iOS Application Security Part 3 - Understanding the Objective-C Runtime

Posted by Prateek Gianchandani

Almost all the native iOS applications are written in Objective-C. All these apps use Cocoa which is a library that sits on top on Objc-C and provides high level APIs that make development for Mac and iOS much easier. Cocoa also adds a runtime environment for the applications. In this article, we will focus on understanding the Objective-C runtime and all the intricate details about how the language functions internally. This will help us get a much deeper understanding of its applications to iOS application security.

Objective-C runtime

Objective-C is a runtime oriented language. Now the questions that arises is, what is a runtime language ? Well, a runtime language is a language that decides what to implement in a function and other decisions during the runtime of the applications. Is Objective-C a runtime language ? NO. It is a runtime oriented language, which means that whenever it is possible, it defers decisions from compile and link time to the time when the code in the application is actually being executed. As pointed out earlier, Cocoa provides the runtime environment needed by iOS applications. Here is a paragraph from the Apple documentation shown in the image down below which will make things absolutely clear. You can read the documentation here.


Let’s have a look now to check if the runtime library is imported in projects or not. Ideally, it should be with every iOS application. To check this, log in to your device and go to the applications directory.

Screen Shot 2013 05 15 At 4.58.11 AM

Now type “ls *” to get a look at the entire listing of directories.


Let’s look at the BADLAND iOS app. Just in case some of you don’t know, BADLAND is a very popular game on iOS. Let’s go inside the Badland directory. Once you are inside the folder, go inside the folder and use the otool utility on the Badland binary


We can now see that it imports quite a lot of frameworks as well as libraries. The objc-runtime library is the one shown in the figure below.


This is the library that makes runtime manipulation possible in Objective-C. By default, it is included in all iOS apps. Here are the otool results for the Google Maps iOS app. As you can see, it also includes the Objective-C runtime library.


Runtime Analysis with GDB

In this section, we will look at how we can observe the flow of the app using GDB. The first and foremost thing is to install a proper version of gdb. The gdb version available from the Cydia store doesn’t work properly, so make sure you get the binary from some other source. Once it is done, sftp into your device and upload the binary as shown in the figure below.


Then make sure it has the appropriate permissions to run.


To hook into a running process, it is first important to make sure that the process is running. In this case, we will perform the tests on the Google Maps iOS app. So lets start the app on our device and fetch its process id. Also, make sure that the app is running in foreground. As we can see from the figure below, the process id for the Google maps app is 661. Note that the process id may be different for you.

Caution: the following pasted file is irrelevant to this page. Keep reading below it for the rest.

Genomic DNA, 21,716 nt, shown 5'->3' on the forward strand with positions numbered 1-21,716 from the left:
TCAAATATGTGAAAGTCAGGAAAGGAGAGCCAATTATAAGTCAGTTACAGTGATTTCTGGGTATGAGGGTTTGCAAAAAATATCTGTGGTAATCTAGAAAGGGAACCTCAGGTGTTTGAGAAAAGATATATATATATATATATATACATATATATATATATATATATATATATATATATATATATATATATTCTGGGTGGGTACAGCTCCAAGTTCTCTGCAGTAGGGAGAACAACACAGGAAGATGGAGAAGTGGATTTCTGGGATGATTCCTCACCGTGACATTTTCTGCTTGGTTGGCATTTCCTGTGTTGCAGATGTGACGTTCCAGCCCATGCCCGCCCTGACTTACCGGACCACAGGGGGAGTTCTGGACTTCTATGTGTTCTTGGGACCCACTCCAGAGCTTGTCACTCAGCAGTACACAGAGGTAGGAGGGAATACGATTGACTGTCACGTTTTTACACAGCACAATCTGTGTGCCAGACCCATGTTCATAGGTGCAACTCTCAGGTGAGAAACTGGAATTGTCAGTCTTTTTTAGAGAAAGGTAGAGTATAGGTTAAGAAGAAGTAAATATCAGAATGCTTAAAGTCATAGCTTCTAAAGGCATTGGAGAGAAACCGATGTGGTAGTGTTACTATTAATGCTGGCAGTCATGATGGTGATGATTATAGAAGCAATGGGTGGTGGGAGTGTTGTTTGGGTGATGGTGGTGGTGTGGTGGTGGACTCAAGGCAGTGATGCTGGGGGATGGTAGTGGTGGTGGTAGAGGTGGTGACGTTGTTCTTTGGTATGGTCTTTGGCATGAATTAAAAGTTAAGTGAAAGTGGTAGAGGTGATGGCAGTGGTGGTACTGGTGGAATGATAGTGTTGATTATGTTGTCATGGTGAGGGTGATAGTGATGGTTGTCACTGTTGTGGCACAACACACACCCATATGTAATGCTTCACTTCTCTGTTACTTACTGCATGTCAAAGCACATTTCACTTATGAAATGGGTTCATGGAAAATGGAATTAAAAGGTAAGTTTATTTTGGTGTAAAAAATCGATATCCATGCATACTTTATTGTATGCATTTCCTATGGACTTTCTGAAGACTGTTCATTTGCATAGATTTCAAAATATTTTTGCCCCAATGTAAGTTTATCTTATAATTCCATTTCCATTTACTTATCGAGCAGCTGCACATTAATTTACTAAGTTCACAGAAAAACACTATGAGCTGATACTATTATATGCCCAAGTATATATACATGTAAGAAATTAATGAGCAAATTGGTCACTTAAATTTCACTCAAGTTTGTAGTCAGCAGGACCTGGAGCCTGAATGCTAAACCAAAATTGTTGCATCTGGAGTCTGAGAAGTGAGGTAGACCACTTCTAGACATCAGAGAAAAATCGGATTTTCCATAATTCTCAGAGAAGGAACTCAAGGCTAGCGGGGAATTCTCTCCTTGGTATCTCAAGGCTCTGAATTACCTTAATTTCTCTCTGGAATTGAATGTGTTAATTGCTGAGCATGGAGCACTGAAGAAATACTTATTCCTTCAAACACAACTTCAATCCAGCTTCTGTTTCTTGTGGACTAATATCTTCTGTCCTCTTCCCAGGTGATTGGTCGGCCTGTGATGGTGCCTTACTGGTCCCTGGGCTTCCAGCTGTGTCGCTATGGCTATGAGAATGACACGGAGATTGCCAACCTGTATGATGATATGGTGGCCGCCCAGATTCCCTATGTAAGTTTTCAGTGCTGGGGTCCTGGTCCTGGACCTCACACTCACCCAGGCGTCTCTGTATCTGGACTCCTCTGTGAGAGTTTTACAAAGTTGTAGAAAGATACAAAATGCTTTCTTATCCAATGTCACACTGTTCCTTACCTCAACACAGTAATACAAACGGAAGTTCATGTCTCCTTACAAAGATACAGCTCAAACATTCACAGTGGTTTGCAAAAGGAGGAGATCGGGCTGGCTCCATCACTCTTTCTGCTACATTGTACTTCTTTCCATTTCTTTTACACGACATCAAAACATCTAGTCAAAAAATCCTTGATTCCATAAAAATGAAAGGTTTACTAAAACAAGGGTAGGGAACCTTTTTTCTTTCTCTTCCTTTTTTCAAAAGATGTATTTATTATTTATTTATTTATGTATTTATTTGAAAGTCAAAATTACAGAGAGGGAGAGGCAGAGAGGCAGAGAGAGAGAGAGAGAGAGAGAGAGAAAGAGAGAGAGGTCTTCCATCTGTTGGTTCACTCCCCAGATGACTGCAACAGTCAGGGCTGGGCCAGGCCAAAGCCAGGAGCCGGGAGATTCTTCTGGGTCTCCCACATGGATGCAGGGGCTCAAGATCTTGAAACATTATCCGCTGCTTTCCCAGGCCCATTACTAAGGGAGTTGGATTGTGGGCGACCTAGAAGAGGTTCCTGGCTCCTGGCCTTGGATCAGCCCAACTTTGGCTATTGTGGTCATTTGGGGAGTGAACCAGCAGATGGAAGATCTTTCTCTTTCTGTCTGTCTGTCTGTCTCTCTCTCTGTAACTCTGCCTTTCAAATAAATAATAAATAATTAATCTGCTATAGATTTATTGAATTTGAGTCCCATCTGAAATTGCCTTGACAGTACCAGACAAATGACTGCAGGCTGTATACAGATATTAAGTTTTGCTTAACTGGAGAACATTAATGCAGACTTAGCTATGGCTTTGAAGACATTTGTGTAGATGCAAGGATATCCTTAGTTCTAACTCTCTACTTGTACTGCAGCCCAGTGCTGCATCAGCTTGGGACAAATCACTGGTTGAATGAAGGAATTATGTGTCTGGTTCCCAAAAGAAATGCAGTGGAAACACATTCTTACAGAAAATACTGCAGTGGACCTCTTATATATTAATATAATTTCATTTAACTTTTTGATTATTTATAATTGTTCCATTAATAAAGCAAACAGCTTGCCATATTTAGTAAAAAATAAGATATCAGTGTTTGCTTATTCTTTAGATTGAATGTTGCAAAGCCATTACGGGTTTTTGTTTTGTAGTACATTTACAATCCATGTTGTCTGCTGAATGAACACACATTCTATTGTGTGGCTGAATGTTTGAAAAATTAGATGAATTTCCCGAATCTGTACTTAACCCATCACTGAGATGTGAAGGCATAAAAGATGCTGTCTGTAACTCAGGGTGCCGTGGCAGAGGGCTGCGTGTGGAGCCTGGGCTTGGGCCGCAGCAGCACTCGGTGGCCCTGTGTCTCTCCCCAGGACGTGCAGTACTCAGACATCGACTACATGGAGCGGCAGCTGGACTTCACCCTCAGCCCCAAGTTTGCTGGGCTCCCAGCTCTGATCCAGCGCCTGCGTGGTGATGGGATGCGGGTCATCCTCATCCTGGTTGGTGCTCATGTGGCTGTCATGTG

Now, lets use GDB to hook into this process.

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As you can see, we have successfully hooked into the process. You can ignore the warnings for now.

Objective-C is based on messaging and whenever a message is being sent, the objc_msgSend() method gets called. In order to analyze the flow of the app, i am going to add a breakpoint for the most basic call, i.e objc_msgSend and print the values of $r0 and $r1. From $r0 we can find out the class on which the method is being called and $r1 can be used to find out the selector. Note that even though this may lead to too much of detail, as objc_msgSend is called everytime a message is being sent. In the coming articles, we will look at how we can use it more efficiently. So basically, whenever a breakpoint is hit, i am going to print the values of $r0 and $r1 and continue the app. Here is how it’s done.


Let’s continue the app by typing the c command.


As you can see, this helps us a lot in analyzing the flow of the app. Again, this is just too information and may not be useful in real time analysis of applications, but this is just to show how much we can figure out about the implementation of an app.

Method Swizzling

We already learnt that all the iOS apps use a runtime environment while execution which means that a lot of the decisions are taken at runtime. As the name suggests, method swizzling is just another weapon that we can use to our advantage for modifying the behaviour of an iOS application. It allows us to change the mapping from the selector to the implementation which we could use to our advantage and call our own methods instead. We will look into Method Swizzling in great detail in the next article.


This article was originally published on the resources page at Infosec Institute. For more information, please visit my author page.